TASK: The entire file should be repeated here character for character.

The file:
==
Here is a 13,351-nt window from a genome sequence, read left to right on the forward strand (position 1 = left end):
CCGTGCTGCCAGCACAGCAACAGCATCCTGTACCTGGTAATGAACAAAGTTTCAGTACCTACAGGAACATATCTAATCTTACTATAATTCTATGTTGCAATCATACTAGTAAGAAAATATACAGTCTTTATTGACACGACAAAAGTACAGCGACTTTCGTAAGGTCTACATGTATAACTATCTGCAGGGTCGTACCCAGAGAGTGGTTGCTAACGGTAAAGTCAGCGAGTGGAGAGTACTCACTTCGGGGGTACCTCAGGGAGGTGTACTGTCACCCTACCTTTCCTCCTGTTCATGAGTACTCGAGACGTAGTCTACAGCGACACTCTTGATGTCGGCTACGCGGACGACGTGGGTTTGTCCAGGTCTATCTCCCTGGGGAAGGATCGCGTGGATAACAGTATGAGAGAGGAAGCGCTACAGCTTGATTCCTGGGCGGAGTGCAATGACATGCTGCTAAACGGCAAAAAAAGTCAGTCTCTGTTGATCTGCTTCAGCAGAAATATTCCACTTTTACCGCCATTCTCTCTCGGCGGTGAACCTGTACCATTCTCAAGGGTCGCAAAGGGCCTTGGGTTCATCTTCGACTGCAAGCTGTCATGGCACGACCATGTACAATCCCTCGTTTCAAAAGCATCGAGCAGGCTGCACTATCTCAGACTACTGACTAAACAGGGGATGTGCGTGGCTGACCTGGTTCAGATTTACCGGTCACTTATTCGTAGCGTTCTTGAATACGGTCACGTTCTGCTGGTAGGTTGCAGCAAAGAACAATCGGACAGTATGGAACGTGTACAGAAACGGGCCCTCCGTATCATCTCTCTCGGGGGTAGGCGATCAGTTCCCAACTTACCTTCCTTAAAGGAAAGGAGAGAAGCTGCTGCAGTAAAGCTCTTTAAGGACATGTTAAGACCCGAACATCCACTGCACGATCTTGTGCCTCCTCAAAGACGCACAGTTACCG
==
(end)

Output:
Here is a 13,351-nt window from a genome sequence, read left to right on the forward strand (position 1 = left end):
CCGTGCTGCCAGCACAGCAACAGCATCCTGTACCTGGTAATGAACAAAGTTTCAGTACCTACAGGAACATATCTAATCTTACTATAATTCTATGTTGCAATCATACTAGTAAGAAAATATACAGTCTTTATTGACACGACAAAAGTACAGCGACTTTCGTAAGGTCTACATGTATAACTATCTGCAGGGTCGTACCCAGAGAGTGGTTGCTAACGGTAAAGTCAGCGAGTGGAGAGTACTCACTTCGGGGGTACCTCAGGGAGGTGTACTGTCACCCTACCTTTCCTCCTGTTCATGAGTACTCGAGACGTAGTCTACAGCGACACTCTTGATGTCGGCTACGCGGACGACGTGGGTTTGTCCAGGTCTATCTCCCTGGGGAAGGATCGCGTGGATAACAGTATGAGAGAGGAAGCGCTACAGCTTGATTCCTGGGCGGAGTGCAATGACATGCTGCTAAACGGCAAAAAAAGTCAGTCTCTGTTGATCTGCTTCAGCAGAAATATTCCACTTTTACCGCCATTCTCTCTCGGCGGTGAACCTGTACCATTCTCAAGGGTCGCAAAGGGCCTTGGGTTCATCTTCGACTGCAAGCTGTCATGGCACGACCATGTACAATCCCTCGTTTCAAAAGCATCGAGCAGGCTGCACTATCTCAGACTACTGACTAAACAGGGGATGTGCGTGGCTGACCTGGTTCAGATTTACCGGTCACTTATTCGTAGCGTTCTTGAATACGGTCACGTTCTGCTGGTAGGTTGCAGCAAAGAACAATCGGACAGTATGGAACGTGTACAGAAACGGGCCCTCCGTATCATCTCTCTCGGGGGTAGGCGATCAGTTCCCAACTTACCTTCCTTAAAGGAAAGGAGAGAAGCTGCTGCAGTAAAGCTCTTTAAGGACATGTTAAGACCCGAACATCCACTGCACGATCTTGTGCCTCCTCAAAGACGCACAGTTACCG